Oh, and the bill arrived from the x-ray I had when I thought I had broken my knees. Now that I know they weren't broken, can I just retract that x-ray and disregard the bill, please?

And now that I've graduated and can't be covered on my parents' insurance, I should probably get some health insurance of my own, huh?

You know you're a grown up when all the bills start coming to you instead of to your parents.

(The truth is, I've been paying for my own car insurance, clothing, personal needs, books, music, school supplies, and more for many years. Things just suddenly seem more expensive now that it's all on me.)

Wednesday, August 2, 2006

Communism in Massachusetts

In less than two weeks, I get to move into my new apartment. I'm really excited about it.

Unfortunately, this apartment just happens to be in The Worst State in the Union (sometimes referred to as Massachusetts). There are a number of reasons why living in Massachusetts is far from the optimal situation. One of those reasons had the opportunity to be rectified yesterday by our state legislators. Unfortunately, but not altogether surprisingly, the legislators decided to keep things just as wretched as they currently are, rather than effect change.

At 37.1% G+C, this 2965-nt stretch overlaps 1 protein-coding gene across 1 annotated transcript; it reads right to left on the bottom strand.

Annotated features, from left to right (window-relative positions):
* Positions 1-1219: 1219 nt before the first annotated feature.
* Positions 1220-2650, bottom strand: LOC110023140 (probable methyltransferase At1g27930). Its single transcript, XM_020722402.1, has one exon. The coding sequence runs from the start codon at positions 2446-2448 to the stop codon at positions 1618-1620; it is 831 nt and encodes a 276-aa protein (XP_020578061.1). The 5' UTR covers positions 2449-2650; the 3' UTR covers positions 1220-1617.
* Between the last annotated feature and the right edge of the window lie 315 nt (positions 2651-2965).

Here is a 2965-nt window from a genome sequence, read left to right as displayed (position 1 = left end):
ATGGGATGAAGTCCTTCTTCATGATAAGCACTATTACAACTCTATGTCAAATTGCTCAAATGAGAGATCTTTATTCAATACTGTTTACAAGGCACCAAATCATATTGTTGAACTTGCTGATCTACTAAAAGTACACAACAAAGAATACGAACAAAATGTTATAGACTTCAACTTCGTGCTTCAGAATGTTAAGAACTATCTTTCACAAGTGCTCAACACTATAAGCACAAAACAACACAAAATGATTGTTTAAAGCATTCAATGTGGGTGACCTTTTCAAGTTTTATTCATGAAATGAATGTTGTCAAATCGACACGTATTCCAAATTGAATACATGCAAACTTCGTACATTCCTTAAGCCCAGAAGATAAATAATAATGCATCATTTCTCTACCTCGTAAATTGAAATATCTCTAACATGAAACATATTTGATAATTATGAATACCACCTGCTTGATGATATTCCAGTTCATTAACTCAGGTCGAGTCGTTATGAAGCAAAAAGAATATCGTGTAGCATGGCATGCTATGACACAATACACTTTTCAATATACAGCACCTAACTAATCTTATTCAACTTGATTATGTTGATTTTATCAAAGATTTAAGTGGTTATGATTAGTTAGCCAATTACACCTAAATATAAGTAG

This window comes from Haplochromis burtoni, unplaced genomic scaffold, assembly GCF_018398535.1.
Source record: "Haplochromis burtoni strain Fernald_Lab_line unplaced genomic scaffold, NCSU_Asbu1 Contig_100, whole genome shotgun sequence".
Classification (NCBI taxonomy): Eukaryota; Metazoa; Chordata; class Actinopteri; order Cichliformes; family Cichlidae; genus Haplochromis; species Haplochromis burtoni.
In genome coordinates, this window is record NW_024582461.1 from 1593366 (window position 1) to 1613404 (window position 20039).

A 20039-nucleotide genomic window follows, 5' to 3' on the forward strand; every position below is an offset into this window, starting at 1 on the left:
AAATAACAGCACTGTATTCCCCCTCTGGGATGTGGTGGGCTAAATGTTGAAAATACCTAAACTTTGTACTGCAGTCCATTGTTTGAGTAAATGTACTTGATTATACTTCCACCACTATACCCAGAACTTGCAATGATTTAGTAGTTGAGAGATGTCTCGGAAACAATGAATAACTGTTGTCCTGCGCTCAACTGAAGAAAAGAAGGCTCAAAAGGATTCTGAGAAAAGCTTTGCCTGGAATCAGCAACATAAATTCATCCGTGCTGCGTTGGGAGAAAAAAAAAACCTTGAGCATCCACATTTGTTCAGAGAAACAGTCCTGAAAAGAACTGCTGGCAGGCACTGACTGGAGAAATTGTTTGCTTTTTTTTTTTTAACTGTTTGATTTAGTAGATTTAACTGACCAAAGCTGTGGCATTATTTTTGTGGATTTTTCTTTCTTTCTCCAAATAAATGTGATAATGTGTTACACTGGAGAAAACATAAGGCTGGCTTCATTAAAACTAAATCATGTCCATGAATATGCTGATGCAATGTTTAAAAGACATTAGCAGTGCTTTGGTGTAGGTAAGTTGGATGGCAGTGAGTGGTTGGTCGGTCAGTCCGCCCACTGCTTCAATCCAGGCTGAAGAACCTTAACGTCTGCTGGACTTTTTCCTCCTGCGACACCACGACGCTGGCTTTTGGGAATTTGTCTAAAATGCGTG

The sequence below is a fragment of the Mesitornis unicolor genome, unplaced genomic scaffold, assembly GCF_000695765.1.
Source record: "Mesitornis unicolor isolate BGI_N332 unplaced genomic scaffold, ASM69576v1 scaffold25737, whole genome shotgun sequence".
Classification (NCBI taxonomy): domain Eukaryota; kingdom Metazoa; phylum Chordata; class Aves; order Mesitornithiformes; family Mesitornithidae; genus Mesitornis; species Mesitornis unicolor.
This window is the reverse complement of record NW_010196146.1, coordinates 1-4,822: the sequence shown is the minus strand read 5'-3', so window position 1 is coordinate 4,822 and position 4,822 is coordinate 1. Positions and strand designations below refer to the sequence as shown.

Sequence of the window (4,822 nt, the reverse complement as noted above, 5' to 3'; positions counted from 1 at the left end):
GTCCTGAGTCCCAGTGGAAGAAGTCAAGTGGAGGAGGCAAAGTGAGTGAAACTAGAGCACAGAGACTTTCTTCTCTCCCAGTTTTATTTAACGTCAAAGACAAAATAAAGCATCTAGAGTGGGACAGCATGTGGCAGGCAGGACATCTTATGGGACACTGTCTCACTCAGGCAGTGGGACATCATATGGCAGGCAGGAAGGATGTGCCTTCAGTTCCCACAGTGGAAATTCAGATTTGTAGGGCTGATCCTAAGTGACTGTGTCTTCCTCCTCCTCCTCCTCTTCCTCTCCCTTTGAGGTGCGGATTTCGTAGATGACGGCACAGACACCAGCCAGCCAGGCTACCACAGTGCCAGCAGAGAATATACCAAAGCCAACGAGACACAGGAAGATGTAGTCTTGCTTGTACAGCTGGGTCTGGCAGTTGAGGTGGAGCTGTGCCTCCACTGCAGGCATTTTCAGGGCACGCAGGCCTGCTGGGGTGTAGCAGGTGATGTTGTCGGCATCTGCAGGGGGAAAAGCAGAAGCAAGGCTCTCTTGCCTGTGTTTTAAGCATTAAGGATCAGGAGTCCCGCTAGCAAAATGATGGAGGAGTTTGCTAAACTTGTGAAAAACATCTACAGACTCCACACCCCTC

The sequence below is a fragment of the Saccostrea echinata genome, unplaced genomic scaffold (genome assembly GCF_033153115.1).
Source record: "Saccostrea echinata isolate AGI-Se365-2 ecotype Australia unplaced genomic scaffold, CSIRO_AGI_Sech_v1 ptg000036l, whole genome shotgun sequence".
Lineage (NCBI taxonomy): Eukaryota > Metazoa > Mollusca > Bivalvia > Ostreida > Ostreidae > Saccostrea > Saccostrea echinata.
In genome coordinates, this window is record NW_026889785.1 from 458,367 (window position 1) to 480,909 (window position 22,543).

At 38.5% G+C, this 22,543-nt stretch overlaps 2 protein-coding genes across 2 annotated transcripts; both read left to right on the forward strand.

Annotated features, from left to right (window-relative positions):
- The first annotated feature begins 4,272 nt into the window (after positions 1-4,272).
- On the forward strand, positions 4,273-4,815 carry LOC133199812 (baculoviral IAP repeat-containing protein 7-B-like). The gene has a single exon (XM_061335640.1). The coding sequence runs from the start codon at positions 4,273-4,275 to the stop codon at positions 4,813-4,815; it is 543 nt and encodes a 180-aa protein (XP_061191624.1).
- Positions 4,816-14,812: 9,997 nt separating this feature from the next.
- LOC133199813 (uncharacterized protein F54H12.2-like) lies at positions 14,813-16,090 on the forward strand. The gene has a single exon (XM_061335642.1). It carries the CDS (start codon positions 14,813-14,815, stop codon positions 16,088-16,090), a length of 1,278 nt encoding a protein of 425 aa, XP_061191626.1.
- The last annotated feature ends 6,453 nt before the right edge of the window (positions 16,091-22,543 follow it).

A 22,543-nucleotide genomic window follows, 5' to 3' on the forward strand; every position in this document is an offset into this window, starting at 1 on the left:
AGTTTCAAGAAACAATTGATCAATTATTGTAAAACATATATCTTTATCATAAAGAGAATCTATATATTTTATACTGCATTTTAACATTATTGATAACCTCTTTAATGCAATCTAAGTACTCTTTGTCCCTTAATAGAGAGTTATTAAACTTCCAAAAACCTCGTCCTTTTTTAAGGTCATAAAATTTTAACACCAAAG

The unfortunate situation I'm talking about is the cost and type of car insurance in the state of Massachusetts. All insurance here is No Fault, which basically means I benefit not at all for having a clean driving record, and I am penalized for all the terrible drivers in Boston. I pay an exorbitantly high premium to compensate for the reckless drivers that surround me on my commute each day.